Instantly sounds of bodies moving, feet finding their shoes, voices stirring from mouths that had run dry of things to say, began to wake. The smell of coffee wafted up on deck and made Shea’s stomach purr. Lanterns were lit, people dodged each other in the narrow hallways of the creaking vessel, barking commands as they went. This ship only really needed a crew of about six to man every station required to get things going. The surplus were here just for such an occurrence as this: using the Defluxxor, a device which drew energy from the very fabric of Space itself, and concentrated it into one great spearing bolt of mega force, powerful enough to displace the invisible walls of the Space Pocket long enough for Space Flow to rush in, powering the ships’ engines, and allowing it to force its way out into the open again.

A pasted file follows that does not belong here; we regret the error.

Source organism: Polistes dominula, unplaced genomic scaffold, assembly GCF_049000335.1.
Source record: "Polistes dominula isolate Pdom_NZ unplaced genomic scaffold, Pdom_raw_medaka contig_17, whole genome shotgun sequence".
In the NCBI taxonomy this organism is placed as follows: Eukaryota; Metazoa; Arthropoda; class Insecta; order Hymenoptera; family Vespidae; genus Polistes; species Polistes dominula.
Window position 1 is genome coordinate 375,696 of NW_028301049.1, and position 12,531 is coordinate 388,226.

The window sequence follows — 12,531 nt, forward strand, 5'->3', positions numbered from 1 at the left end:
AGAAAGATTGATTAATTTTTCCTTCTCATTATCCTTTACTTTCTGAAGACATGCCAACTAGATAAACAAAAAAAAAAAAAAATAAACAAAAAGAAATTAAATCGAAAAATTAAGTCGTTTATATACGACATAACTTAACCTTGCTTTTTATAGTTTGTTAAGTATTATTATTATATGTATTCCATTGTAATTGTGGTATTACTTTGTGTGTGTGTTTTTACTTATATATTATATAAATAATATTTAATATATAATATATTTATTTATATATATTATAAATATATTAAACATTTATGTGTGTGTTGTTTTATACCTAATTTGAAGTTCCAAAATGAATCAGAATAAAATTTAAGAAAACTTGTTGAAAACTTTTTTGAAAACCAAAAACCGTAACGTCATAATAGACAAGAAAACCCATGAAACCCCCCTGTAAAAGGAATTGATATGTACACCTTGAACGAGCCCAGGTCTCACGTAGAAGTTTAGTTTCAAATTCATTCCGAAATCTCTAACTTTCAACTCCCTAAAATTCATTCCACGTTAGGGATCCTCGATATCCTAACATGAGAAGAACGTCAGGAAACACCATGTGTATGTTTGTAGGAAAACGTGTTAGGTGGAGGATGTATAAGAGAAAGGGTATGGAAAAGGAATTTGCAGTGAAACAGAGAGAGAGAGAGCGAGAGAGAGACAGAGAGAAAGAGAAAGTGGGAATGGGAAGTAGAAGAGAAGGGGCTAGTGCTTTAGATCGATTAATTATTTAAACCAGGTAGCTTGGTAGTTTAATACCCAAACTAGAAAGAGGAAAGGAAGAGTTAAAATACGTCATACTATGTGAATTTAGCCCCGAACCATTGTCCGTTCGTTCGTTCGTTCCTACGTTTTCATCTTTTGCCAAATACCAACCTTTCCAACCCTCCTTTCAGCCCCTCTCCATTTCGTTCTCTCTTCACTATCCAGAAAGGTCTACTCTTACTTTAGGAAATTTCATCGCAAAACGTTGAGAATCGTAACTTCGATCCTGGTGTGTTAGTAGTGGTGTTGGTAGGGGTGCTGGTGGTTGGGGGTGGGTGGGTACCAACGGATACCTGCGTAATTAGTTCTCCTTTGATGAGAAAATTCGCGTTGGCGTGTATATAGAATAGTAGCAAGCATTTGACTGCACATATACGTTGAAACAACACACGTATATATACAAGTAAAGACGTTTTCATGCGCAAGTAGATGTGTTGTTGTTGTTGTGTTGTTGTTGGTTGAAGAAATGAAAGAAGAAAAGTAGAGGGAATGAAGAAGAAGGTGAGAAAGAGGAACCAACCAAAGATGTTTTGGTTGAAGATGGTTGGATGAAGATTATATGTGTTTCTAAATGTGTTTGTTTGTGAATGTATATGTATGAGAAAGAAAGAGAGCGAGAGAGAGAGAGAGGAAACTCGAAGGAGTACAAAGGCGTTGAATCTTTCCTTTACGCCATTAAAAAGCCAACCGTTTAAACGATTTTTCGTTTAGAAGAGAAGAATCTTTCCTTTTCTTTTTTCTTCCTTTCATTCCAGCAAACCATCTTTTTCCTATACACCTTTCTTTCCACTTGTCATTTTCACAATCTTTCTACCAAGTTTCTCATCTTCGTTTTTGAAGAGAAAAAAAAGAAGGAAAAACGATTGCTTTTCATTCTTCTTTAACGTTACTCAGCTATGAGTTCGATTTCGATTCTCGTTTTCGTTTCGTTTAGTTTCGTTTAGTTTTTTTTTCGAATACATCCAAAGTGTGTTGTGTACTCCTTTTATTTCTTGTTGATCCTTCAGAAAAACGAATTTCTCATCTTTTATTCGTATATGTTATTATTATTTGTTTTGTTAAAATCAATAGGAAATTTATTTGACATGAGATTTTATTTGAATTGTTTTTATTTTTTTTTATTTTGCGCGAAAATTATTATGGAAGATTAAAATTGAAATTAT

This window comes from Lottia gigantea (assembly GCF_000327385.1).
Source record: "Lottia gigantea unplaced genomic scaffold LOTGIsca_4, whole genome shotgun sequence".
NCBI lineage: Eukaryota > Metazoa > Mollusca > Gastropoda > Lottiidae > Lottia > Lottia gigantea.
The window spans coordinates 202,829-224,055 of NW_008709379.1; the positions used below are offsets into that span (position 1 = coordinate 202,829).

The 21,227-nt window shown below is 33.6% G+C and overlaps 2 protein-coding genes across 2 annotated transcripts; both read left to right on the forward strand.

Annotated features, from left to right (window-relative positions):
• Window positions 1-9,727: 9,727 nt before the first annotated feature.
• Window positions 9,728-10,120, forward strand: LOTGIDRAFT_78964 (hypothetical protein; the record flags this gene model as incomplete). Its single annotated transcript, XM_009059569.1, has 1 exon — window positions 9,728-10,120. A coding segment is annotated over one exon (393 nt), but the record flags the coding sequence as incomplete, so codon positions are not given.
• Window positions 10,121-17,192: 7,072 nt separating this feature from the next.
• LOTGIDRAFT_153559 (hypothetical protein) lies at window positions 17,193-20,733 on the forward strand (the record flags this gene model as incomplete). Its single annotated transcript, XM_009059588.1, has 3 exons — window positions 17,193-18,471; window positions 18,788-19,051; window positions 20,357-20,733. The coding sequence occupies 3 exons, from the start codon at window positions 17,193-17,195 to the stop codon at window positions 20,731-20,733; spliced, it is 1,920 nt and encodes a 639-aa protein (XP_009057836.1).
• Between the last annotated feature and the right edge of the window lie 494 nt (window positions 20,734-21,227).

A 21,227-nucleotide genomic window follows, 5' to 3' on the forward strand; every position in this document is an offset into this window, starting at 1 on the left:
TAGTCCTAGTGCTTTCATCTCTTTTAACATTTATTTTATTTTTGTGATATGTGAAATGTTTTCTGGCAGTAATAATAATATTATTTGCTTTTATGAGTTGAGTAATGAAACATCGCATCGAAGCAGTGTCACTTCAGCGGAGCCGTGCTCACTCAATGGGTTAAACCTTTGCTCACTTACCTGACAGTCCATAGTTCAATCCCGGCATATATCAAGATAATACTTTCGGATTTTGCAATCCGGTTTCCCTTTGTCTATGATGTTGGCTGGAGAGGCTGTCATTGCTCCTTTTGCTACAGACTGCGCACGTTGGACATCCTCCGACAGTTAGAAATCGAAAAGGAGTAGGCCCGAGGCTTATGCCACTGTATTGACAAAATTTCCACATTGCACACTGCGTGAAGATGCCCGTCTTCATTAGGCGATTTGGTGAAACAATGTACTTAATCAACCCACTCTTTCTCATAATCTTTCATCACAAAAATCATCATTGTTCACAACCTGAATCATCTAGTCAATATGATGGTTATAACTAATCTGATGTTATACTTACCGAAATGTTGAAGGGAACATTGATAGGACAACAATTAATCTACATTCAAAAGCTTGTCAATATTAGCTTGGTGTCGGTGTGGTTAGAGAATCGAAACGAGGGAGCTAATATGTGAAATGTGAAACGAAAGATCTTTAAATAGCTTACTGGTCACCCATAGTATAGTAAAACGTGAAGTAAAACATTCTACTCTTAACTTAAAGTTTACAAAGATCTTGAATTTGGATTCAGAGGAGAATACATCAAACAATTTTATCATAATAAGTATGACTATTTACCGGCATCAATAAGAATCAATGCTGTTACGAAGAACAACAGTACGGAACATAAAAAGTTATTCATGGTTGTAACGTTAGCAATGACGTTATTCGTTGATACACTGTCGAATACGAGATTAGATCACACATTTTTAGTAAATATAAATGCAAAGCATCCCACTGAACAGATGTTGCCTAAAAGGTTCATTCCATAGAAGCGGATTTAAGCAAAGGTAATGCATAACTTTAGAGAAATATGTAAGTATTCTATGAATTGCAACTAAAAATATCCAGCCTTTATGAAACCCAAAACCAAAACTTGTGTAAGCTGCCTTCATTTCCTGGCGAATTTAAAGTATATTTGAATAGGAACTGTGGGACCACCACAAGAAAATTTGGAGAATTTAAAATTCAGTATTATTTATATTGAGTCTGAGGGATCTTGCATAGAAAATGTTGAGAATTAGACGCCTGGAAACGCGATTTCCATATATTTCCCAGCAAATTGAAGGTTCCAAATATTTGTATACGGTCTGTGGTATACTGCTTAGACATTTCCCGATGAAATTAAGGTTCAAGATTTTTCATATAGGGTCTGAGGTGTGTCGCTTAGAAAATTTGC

The unfortunate, and dangerous, part was that bursting a Space Bubble caused the fabric of Space which created it to collapse in on itself, filling up the Pocket with ‘normal’ Space and compressing all the Pocket Space into a single, tiny point of Space Matter. This either grew unstable within seconds and exploded, which was the best option, or it sat there, enveloped by the crushing, compacting arms of Space until eventually, the pressure gets too much, and it implodes. This is how Black Holes are created. And Black Holes suck everything down into its depths of unknown darkness. Nothing escapes, not even ships sailing at full speed away from their one-time haven of stillness.
Shea stood on deck as the Defluxxor rumbled into life and set steady vibrations purring along the veins of the ship. The sails rippled. “Aim for the Dionne constellation!” She instructed, donning a pair of goggles. The rumbling below instensified.
If Space could have a horizon, Dionne would always be sitting astride it. Unseen from Earth, it was the farthest point of the universe that had ever been explored. Shea’s destination was the planet Tyran, right on the edge of the map, at the farthest tip of Dionne. They would have to race there, away from the wreckage of the Bubble.